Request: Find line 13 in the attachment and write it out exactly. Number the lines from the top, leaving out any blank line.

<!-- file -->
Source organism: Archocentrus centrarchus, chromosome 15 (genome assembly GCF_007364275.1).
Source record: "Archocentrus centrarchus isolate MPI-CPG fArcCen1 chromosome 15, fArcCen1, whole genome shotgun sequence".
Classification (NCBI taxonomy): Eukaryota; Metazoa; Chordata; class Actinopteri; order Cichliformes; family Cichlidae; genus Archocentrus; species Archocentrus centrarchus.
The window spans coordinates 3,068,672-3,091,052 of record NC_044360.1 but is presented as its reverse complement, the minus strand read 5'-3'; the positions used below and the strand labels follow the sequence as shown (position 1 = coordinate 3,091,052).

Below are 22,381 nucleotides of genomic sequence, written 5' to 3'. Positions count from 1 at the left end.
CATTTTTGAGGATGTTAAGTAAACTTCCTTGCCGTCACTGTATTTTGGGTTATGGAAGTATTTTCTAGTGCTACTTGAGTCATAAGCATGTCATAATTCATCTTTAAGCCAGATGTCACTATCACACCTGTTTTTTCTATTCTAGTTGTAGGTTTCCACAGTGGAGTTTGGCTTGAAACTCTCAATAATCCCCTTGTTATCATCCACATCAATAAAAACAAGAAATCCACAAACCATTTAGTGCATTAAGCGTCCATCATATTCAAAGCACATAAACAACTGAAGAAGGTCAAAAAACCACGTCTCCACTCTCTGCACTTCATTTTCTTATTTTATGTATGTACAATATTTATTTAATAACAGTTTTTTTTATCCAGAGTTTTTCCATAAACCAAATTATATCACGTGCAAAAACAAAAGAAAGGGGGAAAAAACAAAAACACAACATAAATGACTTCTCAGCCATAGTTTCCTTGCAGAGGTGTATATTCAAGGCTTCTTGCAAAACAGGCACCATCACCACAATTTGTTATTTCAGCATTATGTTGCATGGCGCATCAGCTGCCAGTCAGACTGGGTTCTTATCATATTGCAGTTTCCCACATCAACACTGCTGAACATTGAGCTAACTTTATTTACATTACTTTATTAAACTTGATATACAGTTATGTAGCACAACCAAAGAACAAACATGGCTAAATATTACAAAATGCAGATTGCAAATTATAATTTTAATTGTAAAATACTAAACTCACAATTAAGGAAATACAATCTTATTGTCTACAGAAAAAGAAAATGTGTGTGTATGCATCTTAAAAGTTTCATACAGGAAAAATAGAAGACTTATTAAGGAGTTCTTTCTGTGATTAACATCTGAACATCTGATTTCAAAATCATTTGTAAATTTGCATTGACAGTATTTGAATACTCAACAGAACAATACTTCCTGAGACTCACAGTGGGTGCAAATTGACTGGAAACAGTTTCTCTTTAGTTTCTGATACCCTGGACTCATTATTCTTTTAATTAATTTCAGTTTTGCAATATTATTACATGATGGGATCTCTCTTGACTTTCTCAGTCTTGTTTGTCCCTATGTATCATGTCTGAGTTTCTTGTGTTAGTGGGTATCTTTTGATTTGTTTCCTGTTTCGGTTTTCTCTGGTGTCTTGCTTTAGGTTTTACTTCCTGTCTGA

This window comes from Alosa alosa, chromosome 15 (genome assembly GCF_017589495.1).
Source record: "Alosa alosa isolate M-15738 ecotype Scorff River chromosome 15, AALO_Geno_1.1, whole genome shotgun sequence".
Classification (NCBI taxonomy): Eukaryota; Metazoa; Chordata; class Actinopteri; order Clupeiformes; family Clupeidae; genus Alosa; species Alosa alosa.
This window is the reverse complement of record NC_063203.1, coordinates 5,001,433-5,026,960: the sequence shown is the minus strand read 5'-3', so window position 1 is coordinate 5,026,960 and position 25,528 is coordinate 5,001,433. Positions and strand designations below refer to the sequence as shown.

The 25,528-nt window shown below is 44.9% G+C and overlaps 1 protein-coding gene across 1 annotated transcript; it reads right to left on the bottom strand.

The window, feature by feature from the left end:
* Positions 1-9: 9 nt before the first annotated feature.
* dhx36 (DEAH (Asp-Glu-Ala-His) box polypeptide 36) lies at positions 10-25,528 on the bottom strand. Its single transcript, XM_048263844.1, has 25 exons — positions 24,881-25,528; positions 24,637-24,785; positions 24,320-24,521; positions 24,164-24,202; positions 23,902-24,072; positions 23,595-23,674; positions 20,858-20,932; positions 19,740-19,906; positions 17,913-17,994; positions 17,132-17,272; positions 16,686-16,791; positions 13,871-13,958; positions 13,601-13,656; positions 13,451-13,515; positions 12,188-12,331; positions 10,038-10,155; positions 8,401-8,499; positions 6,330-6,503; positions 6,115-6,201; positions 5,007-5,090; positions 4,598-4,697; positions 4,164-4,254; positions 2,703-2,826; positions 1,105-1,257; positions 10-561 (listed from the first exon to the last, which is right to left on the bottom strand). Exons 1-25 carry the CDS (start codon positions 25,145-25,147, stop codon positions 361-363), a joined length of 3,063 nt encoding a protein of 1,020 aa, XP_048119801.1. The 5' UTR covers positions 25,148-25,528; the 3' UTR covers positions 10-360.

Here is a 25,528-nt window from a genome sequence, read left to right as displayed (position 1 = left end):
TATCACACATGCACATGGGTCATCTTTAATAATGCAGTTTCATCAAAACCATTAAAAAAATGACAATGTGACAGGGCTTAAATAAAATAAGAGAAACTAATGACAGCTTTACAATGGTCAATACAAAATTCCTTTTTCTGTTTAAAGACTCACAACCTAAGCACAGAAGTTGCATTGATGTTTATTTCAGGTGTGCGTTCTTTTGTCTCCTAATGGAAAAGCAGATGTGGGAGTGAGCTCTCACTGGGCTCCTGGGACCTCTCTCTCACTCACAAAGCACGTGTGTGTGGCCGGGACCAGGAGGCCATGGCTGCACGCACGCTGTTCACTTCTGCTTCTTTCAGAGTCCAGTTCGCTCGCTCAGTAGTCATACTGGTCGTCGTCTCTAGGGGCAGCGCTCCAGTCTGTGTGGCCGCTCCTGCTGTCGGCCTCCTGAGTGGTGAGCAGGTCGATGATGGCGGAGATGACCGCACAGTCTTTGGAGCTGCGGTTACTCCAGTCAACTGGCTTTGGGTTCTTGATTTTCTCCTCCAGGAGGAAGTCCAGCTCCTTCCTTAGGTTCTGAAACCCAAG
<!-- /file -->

* Positions 1-9: 9 nt before the first annotated feature.